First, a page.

Fact Sheet - Roseau River First Nation's 1903 Surrender Specific Claim

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The Government of Canada and the Roseau River First Nation are working together to resolve an outstanding specific claim through negotiations. The goal is to find a common solution to resolve the claim in a way that is fair to all parties. Negotiations lead to "win-win" solutions that bring closure, benefits and certainty for all Canadians.

Overview of the 1903 Surrender Specific Claim

The Roseau River First Nations claim relates to a land transaction that took place in 1903. The claim relates to the 1903 surrender and sale of approximately 12 sections of land from the Roseau River Reserve No. 2.

Negotiation Milestones

Canada accepted the First Nation's claim for negotiation under its Specific Claims Policy. Negotiations to conclude a settlement began in 2008. Canada and the Roseau River First Nation have recently reached a major milestone in talks to resolve this outstanding specific claim. Canada has tabled a settlement offer and the First Nation has agreed to take this offer to its members for a vote that will take place on February 8, 2011. This is an important step in the process, which brings the parties closer to achieving final resolution.

Settlement Offer

The proposed settlement agreement includes both financial compensation and a land component. This is in keeping with the approach used to settle other land-related specific claims across the country.

Under the proposed settlement, Canada will provide the First Nation with approximately $80 million to resolve the claim. Research was done during the negotiations to determine how much compensation would be fair to resolve the claim. Ultimately, the proposed settlement is the result of negotiations between the parties.

In return for this compensation, the First Nation will provide Canada with a release of its claim to ensure the claim can never be re-opened. Settlements must bring closure for all concerned.

How does the proposed settlement deal with land issues?

The same framework that is in place for negotiating agreements elsewhere in Canada applies to the settlement of the Roseau First Nation's claim. Canada does not expropriate land to settle any claims. No land will be taken away from anyone to settle this claim, nor will anyone be asked to sell their land unwillingly. The First Nation can use some of its settlement funds to buy land on the open market. Under the proposed settlement, the First Nation can buy up to 7,952 acres of land and ask Canada to give those lands reserve status. If it pursues this option, the First Nation will have up to 30 years to buy land and start the reserve creation process.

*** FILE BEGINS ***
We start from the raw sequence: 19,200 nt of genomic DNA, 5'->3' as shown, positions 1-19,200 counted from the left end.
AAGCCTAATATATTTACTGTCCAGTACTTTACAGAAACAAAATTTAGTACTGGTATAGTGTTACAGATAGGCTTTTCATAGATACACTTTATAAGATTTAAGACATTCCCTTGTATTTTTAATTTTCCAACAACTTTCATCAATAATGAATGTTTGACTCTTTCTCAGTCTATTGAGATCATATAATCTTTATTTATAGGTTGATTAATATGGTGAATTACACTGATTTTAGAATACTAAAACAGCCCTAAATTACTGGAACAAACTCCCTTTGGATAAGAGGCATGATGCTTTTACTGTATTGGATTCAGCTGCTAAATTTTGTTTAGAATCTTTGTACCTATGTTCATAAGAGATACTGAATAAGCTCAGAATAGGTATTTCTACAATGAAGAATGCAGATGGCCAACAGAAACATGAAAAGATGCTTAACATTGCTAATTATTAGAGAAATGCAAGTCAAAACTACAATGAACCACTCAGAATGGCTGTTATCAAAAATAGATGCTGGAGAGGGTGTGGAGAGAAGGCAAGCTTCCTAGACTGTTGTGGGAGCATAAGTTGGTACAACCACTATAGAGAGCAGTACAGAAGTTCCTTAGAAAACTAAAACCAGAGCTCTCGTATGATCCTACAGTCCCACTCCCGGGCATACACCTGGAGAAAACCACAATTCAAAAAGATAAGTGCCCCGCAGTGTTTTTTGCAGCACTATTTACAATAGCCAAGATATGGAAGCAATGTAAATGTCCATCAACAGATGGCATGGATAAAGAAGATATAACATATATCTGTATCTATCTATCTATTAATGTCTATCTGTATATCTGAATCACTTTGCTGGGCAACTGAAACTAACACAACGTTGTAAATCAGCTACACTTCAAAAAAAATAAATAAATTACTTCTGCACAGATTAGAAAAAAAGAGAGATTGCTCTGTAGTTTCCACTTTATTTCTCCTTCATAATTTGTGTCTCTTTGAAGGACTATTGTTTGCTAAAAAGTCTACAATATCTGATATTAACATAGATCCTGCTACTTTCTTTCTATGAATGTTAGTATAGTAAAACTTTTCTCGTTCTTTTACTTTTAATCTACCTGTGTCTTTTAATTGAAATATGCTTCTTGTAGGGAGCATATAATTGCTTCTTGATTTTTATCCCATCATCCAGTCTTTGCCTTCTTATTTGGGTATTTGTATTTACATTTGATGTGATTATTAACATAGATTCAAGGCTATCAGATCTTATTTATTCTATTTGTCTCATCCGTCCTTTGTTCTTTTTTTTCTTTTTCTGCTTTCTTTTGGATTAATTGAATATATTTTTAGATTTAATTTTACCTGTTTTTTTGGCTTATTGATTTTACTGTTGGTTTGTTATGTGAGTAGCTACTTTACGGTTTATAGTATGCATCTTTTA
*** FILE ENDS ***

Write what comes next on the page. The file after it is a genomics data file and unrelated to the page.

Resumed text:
Reserve creation is not automatic. The lands must first meet the terms of the settlement and the criteria of Canada's Additions-to-Reserve Policy. This means that a number of steps must first be completed before any lands can be given reserve status. These steps include, for example, an environmental assessment and First Nation-led consultation with municipal and provincial governments.

Next Steps in the Process

A number of steps need to be completed before the claim can be settled. The negotiators have completed their work to draft the legal text of a Settlement Agreement. The First Nation has also completed its work on a proposed Trust Agreement. This Agreement will set out how the First Nation will use and manage its settlement dollars for the future benefit of its members.

First Nation members will have the opportunity to vote on the proposed Settlement Agreement and Trust Agreement on February 8, 2011. At this time, First Nation members will say 'yes' or 'no' to the proposed settlement. If a favourable vote is achieved, the Settlement Agreement must also be approved by Canada before it can be finalized.

The Roseau River First Nation is located approximately 80 kilometres south of Winnipeg, Manitoba and has approximately 2,325 members.